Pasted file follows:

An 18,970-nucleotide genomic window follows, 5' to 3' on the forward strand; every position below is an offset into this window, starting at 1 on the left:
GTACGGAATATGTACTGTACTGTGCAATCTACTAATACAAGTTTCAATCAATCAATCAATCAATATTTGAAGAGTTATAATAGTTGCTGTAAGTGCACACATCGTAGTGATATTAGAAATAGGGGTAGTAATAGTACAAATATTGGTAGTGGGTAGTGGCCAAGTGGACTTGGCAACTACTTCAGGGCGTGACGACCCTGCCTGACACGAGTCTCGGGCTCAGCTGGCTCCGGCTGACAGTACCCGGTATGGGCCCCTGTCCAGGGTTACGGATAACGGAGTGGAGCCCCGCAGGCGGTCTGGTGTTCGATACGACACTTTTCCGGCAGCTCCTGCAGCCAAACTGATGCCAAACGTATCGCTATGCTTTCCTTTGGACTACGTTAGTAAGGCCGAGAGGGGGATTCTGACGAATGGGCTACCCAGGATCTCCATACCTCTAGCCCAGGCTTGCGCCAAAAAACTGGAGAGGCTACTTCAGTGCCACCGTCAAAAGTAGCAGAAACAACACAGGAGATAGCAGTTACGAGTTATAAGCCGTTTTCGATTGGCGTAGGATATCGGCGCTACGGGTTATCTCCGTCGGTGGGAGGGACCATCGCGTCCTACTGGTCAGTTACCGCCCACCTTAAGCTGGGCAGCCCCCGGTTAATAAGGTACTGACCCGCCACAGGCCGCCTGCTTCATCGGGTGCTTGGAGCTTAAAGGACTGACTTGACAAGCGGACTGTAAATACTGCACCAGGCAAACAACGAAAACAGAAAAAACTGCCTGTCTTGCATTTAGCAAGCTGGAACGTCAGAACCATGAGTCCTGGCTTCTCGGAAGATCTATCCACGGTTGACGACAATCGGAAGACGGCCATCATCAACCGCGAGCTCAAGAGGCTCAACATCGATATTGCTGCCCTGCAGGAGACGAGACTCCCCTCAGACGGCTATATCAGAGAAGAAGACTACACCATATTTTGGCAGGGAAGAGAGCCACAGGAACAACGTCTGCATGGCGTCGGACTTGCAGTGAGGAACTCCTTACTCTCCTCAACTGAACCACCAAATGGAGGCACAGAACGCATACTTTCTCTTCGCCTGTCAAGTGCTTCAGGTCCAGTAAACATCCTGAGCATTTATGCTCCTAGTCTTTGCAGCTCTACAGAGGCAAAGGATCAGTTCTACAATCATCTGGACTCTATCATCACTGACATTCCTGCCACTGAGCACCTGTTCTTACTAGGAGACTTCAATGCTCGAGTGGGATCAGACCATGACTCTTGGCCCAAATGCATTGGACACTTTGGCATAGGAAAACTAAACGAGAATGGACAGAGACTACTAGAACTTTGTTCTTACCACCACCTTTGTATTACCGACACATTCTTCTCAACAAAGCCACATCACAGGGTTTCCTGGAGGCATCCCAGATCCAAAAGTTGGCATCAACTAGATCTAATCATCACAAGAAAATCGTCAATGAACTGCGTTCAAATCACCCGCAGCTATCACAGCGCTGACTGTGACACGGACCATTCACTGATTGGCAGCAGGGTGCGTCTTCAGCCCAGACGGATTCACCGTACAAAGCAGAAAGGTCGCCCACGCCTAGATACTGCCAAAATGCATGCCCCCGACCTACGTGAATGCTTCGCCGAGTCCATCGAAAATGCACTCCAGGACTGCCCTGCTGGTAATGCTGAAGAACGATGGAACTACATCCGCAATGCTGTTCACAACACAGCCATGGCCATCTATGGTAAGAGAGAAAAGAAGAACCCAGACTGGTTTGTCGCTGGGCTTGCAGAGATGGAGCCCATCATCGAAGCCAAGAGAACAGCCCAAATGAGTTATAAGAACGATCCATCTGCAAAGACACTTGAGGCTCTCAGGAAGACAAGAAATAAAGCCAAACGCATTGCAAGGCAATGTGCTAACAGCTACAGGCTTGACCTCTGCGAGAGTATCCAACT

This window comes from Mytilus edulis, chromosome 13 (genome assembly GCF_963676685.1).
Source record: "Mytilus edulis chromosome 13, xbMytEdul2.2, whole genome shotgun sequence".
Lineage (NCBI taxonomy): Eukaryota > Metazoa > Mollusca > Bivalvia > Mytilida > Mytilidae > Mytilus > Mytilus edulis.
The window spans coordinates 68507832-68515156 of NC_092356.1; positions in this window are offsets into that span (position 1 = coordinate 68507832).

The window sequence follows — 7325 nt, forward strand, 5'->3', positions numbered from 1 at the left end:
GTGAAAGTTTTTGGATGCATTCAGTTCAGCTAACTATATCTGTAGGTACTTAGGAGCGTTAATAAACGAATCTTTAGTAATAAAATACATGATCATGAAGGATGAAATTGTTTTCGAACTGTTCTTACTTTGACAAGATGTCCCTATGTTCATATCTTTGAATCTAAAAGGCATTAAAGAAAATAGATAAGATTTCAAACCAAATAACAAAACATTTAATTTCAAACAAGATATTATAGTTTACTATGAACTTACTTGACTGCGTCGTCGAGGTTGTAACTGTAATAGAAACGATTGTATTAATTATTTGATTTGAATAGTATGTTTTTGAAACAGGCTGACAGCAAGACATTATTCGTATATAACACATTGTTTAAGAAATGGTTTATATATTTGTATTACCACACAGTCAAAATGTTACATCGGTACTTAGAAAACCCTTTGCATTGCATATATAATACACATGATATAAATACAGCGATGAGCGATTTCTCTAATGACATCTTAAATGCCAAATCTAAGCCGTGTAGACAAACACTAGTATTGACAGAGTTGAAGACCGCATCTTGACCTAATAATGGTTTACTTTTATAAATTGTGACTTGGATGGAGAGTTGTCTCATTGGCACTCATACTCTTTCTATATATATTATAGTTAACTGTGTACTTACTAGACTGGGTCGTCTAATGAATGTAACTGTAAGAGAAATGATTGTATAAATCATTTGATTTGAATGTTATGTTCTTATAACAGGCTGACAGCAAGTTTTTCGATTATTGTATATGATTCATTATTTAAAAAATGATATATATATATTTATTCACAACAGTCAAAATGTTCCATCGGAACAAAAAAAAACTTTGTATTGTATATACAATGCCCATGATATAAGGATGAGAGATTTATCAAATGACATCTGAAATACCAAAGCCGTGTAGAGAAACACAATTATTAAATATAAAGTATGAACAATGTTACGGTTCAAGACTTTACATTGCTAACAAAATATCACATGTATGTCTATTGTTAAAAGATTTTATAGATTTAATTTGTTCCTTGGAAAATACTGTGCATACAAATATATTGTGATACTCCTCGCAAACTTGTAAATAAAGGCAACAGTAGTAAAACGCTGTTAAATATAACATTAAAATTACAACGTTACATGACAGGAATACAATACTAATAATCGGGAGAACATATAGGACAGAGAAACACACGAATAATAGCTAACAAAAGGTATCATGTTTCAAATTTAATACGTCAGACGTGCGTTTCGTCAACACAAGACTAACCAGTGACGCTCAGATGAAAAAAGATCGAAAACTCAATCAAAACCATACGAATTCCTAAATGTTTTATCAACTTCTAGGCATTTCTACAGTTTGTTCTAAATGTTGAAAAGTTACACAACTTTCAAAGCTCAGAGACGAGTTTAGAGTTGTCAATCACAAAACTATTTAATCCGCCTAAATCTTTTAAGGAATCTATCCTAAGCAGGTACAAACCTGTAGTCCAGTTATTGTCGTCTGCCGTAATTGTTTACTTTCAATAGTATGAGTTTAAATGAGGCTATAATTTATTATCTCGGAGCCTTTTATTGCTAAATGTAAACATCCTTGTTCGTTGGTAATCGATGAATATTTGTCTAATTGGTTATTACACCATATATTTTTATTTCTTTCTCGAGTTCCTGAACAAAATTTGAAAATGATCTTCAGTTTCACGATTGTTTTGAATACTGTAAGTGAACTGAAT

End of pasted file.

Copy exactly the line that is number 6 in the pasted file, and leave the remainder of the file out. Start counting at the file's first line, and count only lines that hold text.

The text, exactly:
The window spans coordinates 68507832-68515156 of NC_092356.1; positions in this window are offsets into that span (position 1 = coordinate 68507832).